Zak Kurtzhals, shown here with his magnificent Montana mule deer, was announced today as the new president of Hoyt Archery.


It has been said that change in life is inevitable, just as change brings opportunities and is often good.

Everything is apparently true on the western slopes of the Rocky Mountains as it was earlier this week, Hoyt Archery found itself in a rare season of change with the announcement that Zak Kurtzhals will become the new president of the company on July 19, 2021.

Kurtzhals, currently vice president of operations for the longtime Salt Lake City-based bowmaking company, will succeed retired company chief Randy Walk, who announced his retirement in May.

The promotion was announced by Greg Easton, President of Jas. D. Easton and owner of Hoyt Archery, who noted that Kurtzhals brings many solid qualifications to the table, along with great leadership skills and a passion for archery hunting and archery.

“Zak has a proven history with the company and a strong vision for Hoyt’s future,” Easton said in a company press release. “I am excited about this new opportunity for Zak and for Hoyt.”

Kurtzhals, a native of Nebraska who has held several key positions with Hoyt over the years, knows he has his work cut out for him to succeed an archery industry legend.

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“I have big shoes to fill in to replace Randy,” Kurtzhals said. “He has been an amazing mentor and friend, and I am grateful for everything I have learned from him over the 18 years we have worked together.”

Walk, who was president of Hoyt for 26 years, has no doubts that he is leaving the company in good hands.

“Zak is a very talented leader who has greatly contributed to Hoyt’s success over the years,” said Walk, long-time Bowhunters Hall of Fame member. “He will do an incredible job as president and I couldn’t ask for a better successor.”



While Walk’s retirement – which comes after three and a half decades of service and eight different positions at Hoyt – was originally scheduled to begin on September 1, 2021, internal promotion has apparently accelerated the succession process. Now, Walk will have even more time to spend with the family and hunt elk, mule deer and white-tailed deer this fall with his Hoyt bow in hand.

As this rare season of change begins, much has changed since Earl Hoyt, Sr. founded the company. Far from the original small arch store in Saint-Louis where the curved and long arches were carved from wooden billets, the company today manufactures thousands of arches each year in its state-of-the-art 150,000-foot facility. square in Salt Lake City.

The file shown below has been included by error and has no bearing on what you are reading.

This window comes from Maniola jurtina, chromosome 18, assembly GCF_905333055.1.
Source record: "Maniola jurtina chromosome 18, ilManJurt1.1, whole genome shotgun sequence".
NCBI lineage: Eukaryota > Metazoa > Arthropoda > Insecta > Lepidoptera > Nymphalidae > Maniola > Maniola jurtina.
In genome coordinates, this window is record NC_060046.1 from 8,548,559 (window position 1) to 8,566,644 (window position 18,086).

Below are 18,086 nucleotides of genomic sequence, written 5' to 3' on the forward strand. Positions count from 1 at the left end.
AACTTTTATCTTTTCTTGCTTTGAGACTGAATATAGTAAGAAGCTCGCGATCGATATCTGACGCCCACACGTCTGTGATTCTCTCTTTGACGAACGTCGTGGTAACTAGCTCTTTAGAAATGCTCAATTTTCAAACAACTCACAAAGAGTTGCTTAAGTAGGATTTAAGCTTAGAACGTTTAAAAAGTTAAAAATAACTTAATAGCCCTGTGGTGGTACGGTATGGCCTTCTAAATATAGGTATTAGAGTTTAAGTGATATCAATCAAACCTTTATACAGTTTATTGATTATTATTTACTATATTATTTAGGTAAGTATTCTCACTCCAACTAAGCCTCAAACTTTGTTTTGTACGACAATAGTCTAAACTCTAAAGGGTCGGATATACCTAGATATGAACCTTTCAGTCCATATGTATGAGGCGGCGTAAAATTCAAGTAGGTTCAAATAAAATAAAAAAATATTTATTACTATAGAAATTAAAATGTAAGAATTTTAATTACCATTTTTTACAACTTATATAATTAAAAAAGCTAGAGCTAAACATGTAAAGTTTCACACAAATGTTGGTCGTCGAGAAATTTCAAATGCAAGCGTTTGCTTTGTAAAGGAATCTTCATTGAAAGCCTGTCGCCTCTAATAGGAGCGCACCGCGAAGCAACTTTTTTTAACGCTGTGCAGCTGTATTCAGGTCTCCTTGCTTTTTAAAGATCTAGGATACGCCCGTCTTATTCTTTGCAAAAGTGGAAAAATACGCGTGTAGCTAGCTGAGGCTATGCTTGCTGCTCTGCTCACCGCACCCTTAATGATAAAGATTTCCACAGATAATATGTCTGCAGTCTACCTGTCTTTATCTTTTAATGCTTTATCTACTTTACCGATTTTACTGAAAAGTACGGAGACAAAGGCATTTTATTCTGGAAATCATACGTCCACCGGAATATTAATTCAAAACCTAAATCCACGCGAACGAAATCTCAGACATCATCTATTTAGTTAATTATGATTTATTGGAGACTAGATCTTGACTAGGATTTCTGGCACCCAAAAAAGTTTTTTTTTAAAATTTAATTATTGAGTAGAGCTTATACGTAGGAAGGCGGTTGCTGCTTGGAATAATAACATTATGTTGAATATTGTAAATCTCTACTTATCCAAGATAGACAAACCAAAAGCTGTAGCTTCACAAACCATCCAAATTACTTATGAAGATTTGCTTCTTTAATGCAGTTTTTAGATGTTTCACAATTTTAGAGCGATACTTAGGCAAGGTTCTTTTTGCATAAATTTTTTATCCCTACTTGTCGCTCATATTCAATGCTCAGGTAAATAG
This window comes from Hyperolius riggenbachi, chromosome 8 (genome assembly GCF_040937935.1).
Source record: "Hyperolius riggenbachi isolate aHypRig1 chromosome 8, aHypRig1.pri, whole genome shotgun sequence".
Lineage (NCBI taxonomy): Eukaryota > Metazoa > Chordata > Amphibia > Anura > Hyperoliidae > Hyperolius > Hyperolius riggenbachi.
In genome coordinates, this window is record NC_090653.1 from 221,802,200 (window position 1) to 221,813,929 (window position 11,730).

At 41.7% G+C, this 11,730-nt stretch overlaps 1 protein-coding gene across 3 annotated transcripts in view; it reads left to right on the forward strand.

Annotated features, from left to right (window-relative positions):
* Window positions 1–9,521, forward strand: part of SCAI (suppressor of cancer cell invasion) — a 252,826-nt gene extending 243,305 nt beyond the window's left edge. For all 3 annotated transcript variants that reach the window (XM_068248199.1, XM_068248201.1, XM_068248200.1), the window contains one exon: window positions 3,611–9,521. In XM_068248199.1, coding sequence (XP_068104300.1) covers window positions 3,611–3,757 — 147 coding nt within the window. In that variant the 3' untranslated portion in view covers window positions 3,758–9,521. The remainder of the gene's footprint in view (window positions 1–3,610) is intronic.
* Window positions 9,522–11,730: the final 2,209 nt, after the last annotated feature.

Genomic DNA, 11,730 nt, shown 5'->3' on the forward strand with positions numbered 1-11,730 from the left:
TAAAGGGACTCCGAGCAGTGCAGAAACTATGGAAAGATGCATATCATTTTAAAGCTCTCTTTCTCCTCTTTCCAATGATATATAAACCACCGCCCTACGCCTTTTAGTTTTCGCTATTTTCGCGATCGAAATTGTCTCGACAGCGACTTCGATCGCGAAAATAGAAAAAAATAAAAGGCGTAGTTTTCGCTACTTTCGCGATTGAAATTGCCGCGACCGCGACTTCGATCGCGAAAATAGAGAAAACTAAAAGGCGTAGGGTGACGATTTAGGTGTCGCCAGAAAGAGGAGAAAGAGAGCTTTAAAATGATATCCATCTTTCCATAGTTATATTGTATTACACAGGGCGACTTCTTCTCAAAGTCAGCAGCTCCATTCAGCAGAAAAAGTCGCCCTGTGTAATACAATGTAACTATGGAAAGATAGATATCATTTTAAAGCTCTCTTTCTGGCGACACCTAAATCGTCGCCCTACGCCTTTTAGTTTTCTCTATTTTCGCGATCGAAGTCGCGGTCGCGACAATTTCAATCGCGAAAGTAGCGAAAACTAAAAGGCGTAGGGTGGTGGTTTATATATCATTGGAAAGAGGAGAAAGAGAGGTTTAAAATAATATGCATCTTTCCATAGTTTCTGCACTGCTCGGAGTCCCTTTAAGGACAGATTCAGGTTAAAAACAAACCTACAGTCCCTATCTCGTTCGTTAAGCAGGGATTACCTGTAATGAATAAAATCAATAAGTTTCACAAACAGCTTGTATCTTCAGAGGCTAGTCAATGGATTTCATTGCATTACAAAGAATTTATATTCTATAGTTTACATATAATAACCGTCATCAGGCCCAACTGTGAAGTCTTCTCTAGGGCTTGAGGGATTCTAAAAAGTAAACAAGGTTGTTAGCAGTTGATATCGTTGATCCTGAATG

But from knives drawn from the 1930s to high-tech machines of the 21st century, the goal remains the same.

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And it is for making a variety of world-class bows, archery products and accessories that include compound hunting bows, compound target bows, traditional hunting bows and recurve bows. Olympics which will be used by some competitors later this month during the Tokyo Summer Olympics. .

Today, Hoyt has over nine decades of bowmaking experience and fuels the annual dreams of gold medal and trophy-hunting competitors as well as big game and white tail hunting enthusiasts. who just want a freezer full of wild meat and wood for the wall every fall. season.

Despite the rare change in leadership for the Utah bowmaker, company officials remain confident that as the world begins to move away from the worst of the pandemic, Hoyt is strongly positioned to remain the one of the best bow manufacturers and iconic brands in the bow hunting world.

This confidence is built year after year on solid sales, continuous innovation and product design, and an ability to meet the wants and needs of the thousands of archers who put on a Hoyt Archery cap every time they go. .

This is also due to the fact that Hoyt retains a strong and talented management team who bring over 85 years of experience to the company. That experience includes Todd Erickson, vice president of finance, who joined Hoyt in 1998; Tom Driffill, vice president of sales, who joined the company in 2001; Gideon Jolley, Director of R&D and Intellectual Property, who joined Hoyt in 1996; and Jeremy Eldredge, director of marketing for Hoyt, who joined the company in 2004.

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This management team sums up the things that have always been synonymous with Hoyt Archery since its founder began his dreams of archery not quite a century ago: from hard workers who are hunters to the bow and enthusiastic archers who have never stopped pushing the boundaries of the proverbial envelope in sport.

With such stability and commitment remaining in place with the Walk by Kurtzhals succession, there is no doubt that Earl Hoyt, Sr. — who, along with Fred Bear, Saxton Pope, Art Young and 23 others, was elected founding member of the National Bowhunters Hall of Fame — would be all smiles today.

Because the mission continues uninterrupted at Hoyt Archery, a mission that the company describes with this statement on its website:

“The same principles and philosophies on which the Hoyt Archery Company was founded in 1931 are stronger than ever in the business today. Hoyt’s nearly nine decades of industry-leading products and long-term stability are a testament to the commitment, dedication and passion of its employees. And as we look to the future, we will remain 100% committed to building the most innovative and technically advanced equipment for the most serious archers and hunters around the world. We know who you are because we are one of you. Become serious. Get Hoyt.

And in the case of the latter part of this statement, the more things change, the more they stay the same.